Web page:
How to talk to a loved one about a suspected diagnosis

Would you ever bring up concerns that your niece or nephew might have autism to your sister or brother? Would you feel comfortable expressing concerns about your best friend’s little girl having speech delays or never making eye contact?

You may have a friend or family member who has a child who you notice may behave just a little left of center. It may not be anything you can exactly put your finger on. It may just be a hunch. Or it may be a whole bunch of little things. Apart, they may not add up to anything other than a child being a child, but when you put them together, there is definitely something wrong.

You know it. The child’s parent probably knows it. Or do they?

As a parent, it’s easy to see why they may still be in denial. The rose colored glasses of parenthood color everything beautiful. Not to mention, there are enough people who tell us not to worry. Let the child develop at their own pace.

mom child 300x199 How to talk to a loved one about a suspected diagnosis PhotoBut if you notice something consistently over time, especially if it is a family member, I think you’re obligated to say something. Of course, it’s difficult at best to decide how to bring up the subject that there might be something wrong with someone’s child. Many parents are very sensitive about their parenting skills and will feel attacked. So how do you soften the blow?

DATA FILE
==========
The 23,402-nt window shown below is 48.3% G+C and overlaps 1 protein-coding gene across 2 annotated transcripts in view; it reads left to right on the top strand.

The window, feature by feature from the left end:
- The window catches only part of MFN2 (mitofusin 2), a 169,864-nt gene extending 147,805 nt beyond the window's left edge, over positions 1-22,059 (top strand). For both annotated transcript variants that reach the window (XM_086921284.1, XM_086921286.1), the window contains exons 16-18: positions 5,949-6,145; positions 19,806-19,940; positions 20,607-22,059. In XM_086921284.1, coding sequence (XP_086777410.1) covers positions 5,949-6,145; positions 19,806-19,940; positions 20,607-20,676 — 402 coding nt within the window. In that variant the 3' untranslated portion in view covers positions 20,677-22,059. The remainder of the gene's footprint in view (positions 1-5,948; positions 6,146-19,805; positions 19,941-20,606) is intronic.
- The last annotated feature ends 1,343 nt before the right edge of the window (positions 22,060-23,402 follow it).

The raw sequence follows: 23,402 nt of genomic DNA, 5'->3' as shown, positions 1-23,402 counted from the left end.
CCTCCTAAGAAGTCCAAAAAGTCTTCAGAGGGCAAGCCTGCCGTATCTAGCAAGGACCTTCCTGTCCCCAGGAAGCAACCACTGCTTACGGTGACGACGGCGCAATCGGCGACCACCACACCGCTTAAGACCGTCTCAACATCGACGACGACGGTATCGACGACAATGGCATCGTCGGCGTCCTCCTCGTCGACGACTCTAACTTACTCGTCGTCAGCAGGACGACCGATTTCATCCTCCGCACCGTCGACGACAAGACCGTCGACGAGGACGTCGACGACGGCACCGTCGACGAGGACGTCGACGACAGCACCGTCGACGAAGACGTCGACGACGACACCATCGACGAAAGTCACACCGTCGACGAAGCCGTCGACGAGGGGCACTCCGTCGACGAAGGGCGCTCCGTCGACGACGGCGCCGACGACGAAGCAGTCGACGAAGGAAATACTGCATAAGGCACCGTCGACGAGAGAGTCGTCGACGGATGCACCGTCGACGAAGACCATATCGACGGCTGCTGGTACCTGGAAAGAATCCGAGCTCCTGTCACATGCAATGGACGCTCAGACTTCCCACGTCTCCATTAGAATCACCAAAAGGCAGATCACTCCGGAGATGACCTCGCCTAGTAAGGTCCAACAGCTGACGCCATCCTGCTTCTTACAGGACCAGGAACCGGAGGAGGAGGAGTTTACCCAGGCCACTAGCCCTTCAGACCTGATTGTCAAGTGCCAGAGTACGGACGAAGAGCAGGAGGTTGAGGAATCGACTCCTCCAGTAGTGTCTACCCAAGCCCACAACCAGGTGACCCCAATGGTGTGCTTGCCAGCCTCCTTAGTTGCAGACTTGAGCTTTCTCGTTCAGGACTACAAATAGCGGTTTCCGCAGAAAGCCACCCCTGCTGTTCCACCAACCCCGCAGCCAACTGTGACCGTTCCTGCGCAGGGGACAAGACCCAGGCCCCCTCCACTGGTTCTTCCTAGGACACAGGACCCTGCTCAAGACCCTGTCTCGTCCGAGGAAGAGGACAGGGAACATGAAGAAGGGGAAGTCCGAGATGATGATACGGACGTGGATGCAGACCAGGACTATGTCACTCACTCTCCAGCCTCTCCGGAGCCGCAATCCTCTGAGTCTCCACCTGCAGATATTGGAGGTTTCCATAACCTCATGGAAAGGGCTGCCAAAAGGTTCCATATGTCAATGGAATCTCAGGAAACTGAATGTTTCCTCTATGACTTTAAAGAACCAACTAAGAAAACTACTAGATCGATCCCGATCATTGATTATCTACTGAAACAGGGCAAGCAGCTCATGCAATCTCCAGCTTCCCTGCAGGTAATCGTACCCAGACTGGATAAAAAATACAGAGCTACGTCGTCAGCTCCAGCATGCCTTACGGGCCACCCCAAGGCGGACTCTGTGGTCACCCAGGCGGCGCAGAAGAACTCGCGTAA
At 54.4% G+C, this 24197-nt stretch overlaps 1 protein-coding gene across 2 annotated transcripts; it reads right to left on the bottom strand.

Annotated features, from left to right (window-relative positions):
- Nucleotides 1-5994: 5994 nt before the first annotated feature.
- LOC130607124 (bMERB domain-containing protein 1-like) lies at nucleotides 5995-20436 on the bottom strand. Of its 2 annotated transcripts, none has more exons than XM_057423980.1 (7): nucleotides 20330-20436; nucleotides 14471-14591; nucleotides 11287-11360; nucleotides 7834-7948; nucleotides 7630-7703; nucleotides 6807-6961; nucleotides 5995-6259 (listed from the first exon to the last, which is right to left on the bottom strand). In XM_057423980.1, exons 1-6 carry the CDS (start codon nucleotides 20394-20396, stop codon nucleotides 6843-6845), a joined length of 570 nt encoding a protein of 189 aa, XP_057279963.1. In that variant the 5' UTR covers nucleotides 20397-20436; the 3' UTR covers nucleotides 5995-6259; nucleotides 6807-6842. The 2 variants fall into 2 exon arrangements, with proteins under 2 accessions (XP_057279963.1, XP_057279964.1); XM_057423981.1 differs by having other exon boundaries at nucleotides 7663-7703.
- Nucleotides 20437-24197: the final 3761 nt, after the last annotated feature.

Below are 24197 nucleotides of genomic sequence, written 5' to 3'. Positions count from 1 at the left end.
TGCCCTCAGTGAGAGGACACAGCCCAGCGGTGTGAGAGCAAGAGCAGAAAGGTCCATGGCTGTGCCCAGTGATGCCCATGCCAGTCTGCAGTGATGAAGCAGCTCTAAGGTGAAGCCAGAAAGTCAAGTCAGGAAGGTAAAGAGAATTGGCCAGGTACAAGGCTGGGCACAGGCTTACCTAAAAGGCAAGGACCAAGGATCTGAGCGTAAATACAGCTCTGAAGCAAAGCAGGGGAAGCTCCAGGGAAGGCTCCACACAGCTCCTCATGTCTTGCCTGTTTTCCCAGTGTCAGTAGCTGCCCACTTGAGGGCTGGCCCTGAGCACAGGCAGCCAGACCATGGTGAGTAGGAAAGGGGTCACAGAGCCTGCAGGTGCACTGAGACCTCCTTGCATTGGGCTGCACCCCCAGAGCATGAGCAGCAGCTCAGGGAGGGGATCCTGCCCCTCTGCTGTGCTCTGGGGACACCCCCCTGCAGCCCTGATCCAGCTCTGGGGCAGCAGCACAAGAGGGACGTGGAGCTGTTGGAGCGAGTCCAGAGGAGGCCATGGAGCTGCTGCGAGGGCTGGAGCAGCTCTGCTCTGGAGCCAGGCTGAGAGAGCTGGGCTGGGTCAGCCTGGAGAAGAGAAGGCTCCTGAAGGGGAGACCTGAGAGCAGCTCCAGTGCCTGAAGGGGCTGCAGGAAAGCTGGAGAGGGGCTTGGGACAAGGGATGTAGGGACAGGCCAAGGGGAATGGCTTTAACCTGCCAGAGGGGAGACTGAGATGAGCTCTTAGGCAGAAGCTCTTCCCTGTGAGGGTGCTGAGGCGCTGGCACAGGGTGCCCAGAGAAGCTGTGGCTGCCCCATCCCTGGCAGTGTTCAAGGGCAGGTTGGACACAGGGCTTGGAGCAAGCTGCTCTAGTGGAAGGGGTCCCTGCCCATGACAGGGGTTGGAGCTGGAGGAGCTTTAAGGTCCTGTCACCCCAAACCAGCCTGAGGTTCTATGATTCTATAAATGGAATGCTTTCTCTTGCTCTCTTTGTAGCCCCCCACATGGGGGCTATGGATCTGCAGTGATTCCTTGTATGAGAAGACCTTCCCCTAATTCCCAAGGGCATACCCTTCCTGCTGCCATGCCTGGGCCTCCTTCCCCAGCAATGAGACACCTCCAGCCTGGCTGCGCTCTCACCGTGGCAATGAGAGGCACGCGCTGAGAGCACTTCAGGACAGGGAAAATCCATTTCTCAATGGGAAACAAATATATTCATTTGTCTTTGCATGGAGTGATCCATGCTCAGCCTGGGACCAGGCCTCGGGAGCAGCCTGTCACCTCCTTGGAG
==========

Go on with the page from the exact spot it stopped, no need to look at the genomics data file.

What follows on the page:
First, it’s important to convey your concerns with care and support, never with judgment or pushy interference.  And don’t make a diagnosis. You are not a doctor, so as soon as you say words like “autism” or “apraxia,” you may hit a nerve and get the parent defensive. If the child is young, you can mention a difference in speech development or mention that they won’t make eye contact to your friend or family.

Have some literature available to provide them if they have any questions. Even if they don’t, give it to them they may need it a few days later once they’ve thought more about it and gotten past the hurt and realized that you come form a place of love.

If they flat out don’t want to talk about it, be supportive, but don’t mention the subject again. You’ve already said your piece. They heard you, even if they didn’t want to listen. If and when they do have to consider it in the future, they will be able to turn to you for advice and support.

Just ask yourself, if the situation were reversed, would you want your friend or family member to say anything to you? How would you want to be approached? There in will lay your answer.